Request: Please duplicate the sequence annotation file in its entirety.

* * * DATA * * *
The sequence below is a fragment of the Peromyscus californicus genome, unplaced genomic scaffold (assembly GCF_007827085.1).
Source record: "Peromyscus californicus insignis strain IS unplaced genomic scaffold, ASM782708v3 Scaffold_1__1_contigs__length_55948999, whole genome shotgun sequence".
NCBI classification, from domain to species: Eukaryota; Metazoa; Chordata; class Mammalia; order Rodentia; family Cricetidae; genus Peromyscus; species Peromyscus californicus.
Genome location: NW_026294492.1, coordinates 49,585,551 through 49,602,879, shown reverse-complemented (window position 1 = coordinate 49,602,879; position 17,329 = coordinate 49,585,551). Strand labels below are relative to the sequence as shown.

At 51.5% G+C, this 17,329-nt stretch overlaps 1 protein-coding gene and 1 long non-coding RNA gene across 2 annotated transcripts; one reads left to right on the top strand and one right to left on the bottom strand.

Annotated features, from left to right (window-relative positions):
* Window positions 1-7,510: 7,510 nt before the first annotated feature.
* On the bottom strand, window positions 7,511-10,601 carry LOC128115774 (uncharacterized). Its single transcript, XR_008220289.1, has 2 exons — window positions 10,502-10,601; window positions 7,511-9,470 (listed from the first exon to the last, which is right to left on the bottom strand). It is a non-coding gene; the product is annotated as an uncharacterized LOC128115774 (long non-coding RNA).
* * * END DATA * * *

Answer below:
The sequence below is a fragment of the Peromyscus californicus genome, unplaced genomic scaffold (assembly GCF_007827085.1).
Source record: "Peromyscus californicus insignis strain IS unplaced genomic scaffold, ASM782708v3 Scaffold_1__1_contigs__length_55948999, whole genome shotgun sequence".
NCBI classification, from domain to species: Eukaryota; Metazoa; Chordata; class Mammalia; order Rodentia; family Cricetidae; genus Peromyscus; species Peromyscus californicus.
Genome location: NW_026294492.1, coordinates 49,585,551 through 49,602,879, shown reverse-complemented (window position 1 = coordinate 49,602,879; position 17,329 = coordinate 49,585,551). Strand labels below are relative to the sequence as shown.

At 51.5% G+C, this 17,329-nt stretch overlaps 1 protein-coding gene and 1 long non-coding RNA gene across 2 annotated transcripts; one reads left to right on the top strand and one right to left on the bottom strand.

Annotated features, from left to right (window-relative positions):
* Window positions 1-7,510: 7,510 nt before the first annotated feature.
* On the bottom strand, window positions 7,511-10,601 carry LOC128115774 (uncharacterized). Its single transcript, XR_008220289.1, has 2 exons — window positions 10,502-10,601; window positions 7,511-9,470 (listed from the first exon to the last, which is right to left on the bottom strand). It is a non-coding gene; the product is annotated as an uncharacterized LOC128115774 (long non-coding RNA).